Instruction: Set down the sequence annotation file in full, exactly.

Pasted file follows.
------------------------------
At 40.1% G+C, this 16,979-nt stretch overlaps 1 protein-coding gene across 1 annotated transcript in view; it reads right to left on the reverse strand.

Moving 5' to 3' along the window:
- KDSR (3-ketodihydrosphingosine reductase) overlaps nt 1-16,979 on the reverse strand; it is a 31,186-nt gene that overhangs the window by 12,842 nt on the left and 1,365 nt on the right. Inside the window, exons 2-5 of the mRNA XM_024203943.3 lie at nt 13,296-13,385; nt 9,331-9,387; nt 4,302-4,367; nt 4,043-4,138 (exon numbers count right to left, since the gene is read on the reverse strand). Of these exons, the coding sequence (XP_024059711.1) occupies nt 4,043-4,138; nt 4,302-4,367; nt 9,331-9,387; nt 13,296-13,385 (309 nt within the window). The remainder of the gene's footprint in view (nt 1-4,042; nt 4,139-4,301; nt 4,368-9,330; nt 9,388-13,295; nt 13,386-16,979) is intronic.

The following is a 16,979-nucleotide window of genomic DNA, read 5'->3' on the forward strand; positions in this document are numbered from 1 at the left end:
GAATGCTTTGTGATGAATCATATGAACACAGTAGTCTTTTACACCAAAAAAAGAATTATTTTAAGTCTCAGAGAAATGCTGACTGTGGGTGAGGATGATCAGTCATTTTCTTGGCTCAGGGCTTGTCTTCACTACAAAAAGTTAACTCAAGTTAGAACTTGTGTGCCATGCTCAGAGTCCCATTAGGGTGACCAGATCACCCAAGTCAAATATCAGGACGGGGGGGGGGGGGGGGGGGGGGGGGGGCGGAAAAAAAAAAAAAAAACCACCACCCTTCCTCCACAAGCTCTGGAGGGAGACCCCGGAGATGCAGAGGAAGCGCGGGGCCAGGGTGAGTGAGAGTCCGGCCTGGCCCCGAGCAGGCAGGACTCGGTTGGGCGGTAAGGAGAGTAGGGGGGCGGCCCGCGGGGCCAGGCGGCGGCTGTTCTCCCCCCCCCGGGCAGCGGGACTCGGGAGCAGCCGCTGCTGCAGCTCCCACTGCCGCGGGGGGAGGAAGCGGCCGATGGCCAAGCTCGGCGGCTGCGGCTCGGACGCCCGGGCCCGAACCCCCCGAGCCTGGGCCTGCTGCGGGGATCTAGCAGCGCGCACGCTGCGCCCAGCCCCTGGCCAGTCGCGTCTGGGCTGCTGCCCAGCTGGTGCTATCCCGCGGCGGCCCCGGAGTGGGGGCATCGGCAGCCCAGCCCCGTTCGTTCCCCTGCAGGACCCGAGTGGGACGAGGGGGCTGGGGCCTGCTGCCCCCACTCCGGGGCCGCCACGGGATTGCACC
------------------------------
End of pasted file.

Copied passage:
At 40.1% G+C, this 16,979-nt stretch overlaps 1 protein-coding gene across 1 annotated transcript in view; it reads right to left on the reverse strand.

Moving 5' to 3' along the window:
- KDSR (3-ketodihydrosphingosine reductase) overlaps nt 1-16,979 on the reverse strand; it is a 31,186-nt gene that overhangs the window by 12,842 nt on the left and 1,365 nt on the right. Inside the window, exons 2-5 of the mRNA XM_024203943.3 lie at nt 13,296-13,385; nt 9,331-9,387; nt 4,302-4,367; nt 4,043-4,138 (exon numbers count right to left, since the gene is read on the reverse strand). Of these exons, the coding sequence (XP_024059711.1) occupies nt 4,043-4,138; nt 4,302-4,367; nt 9,331-9,387; nt 13,296-13,385 (309 nt within the window). The remainder of the gene's footprint in view (nt 1-4,042; nt 4,139-4,301; nt 4,368-9,330; nt 9,388-13,295; nt 13,386-16,979) is intronic.

The following is a 16,979-nucleotide window of genomic DNA, read 5'->3' on the forward strand; positions in this document are numbered from 1 at the left end:
GAATGCTTTGTGATGAATCATATGAACACAGTAGTCTTTTACACCAAAAAAAGAATTATTTTAAGTCTCAGAGAAATGCTGACTGTGGGTGAGGATGATCAGTCATTTTCTTGGCTCAGGGCTTGTCTTCACTACAAAAAGTTAACTCAAGTTAGAACTTGTGTGCCATGCTCAGAGTCCCATTAGGGTGACCAGATCACCCAAGTCAAATATCAGGACGGGGGGGGGGGGGGGGGGGGGGGGGGGCGGAAAAAAAAAAAAAAAACCACCACCCTTCCTCCACAAGCTCTGGAGGGAGACCCCGGAGATGCAGAGGAAGCGCGGGGCCAGGGTGAGTGAGAGTCCGGCCTGGCCCCGAGCAGGCAGGACTCGGTTGGGCGGTAAGGAGAGTAGGGGGGCGGCCCGCGGGGCCAGGCGGCGGCTGTTCTCCCCCCCCCGGGCAGCGGGACTCGGGAGCAGCCGCTGCTGCAGCTCCCACTGCCGCGGGGGGAGGAAGCGGCCGATGGCCAAGCTCGGCGGCTGCGGCTCGGACGCCCGGGCCCGAACCCCCCGAGCCTGGGCCTGCTGCGGGGATCTAGCAGCGCGCACGCTGCGCCCAGCCCCTGGCCAGTCGCGTCTGGGCTGCTGCCCAGCTGGTGCTATCCCGCGGCGGCCCCGGAGTGGGGGCATCGGCAGCCCAGCCCCGTTCGTTCCCCTGCAGGACCCGAGTGGGACGAGGGGGCTGGGGCCTGCTGCCCCCACTCCGGGGCCGCCACGGGATTGCACC